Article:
Studying various precolonial systems of education with the set of questions raised above and many more, demands focused attention, especially, in order to ensure that their complexity and problematics are well understood. These studies would also demand that one pays attention not merely to works in epistemology, but also to educational treatises and manuals of pedagogy and several pedagogical genres. Considering the demands and intense attention required, this year’s Summer School will focus only on two complex precolonial systems of education in India, namely, the Buddhist scholastic and monastic systems and the Islamic traditions of education and learning. Both these systems, developed over a millennium or more, display an intense engagement with curricular questions, seeking coherence and commitment to what each take to be their first principles, and an array of sophisticated arguments in providing epistemic justification for their tenets, while, at the same time, displaying enormous sensitivity to the requirements generated by specific historical contexts within which these developments were taking place. These two systems also gave rise to a number of pedagogical genres apart from producing manuals for teaching. Further, apart from interesting changes that they undergo across time, they also provide interesting instances in exploring systems of education across geographies and time.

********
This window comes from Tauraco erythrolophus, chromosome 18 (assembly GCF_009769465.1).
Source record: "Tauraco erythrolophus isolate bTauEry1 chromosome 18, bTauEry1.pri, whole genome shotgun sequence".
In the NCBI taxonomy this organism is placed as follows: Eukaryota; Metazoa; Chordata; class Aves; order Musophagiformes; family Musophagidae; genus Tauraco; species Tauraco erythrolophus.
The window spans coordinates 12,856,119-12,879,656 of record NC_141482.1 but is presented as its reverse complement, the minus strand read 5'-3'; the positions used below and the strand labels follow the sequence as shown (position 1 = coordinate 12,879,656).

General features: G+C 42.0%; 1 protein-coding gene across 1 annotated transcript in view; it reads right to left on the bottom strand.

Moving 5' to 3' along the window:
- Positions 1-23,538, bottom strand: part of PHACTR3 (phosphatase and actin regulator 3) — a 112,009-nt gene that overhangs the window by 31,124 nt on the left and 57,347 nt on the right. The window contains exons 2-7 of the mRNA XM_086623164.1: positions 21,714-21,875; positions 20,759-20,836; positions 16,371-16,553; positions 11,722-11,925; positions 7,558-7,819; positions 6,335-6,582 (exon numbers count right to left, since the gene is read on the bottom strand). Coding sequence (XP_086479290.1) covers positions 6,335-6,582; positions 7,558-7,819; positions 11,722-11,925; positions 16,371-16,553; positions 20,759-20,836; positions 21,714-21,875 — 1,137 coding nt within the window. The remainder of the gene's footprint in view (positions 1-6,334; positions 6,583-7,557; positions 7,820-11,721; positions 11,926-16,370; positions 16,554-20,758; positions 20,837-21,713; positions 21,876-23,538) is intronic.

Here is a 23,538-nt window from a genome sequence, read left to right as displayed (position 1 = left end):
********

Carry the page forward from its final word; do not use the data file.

Devoting a week to each, we shall seek to understand both the broad architectonic and also the details and sophistication of educational debates within these systems. In a similar way, workshops in the subsequent years would focus on other systems from precolonial India. However, these explorations must not be taken to aim at comparisons or a critique. The choice of only two systems per workshop is to ensure that the explorations can be detailed and thereby issuing cautions to ourselves about to making sweeping generalizations. Hopefully, these inquiries would prove to be a beginning, modest though it surely would be, in the way history of education could be better explored and engaged with.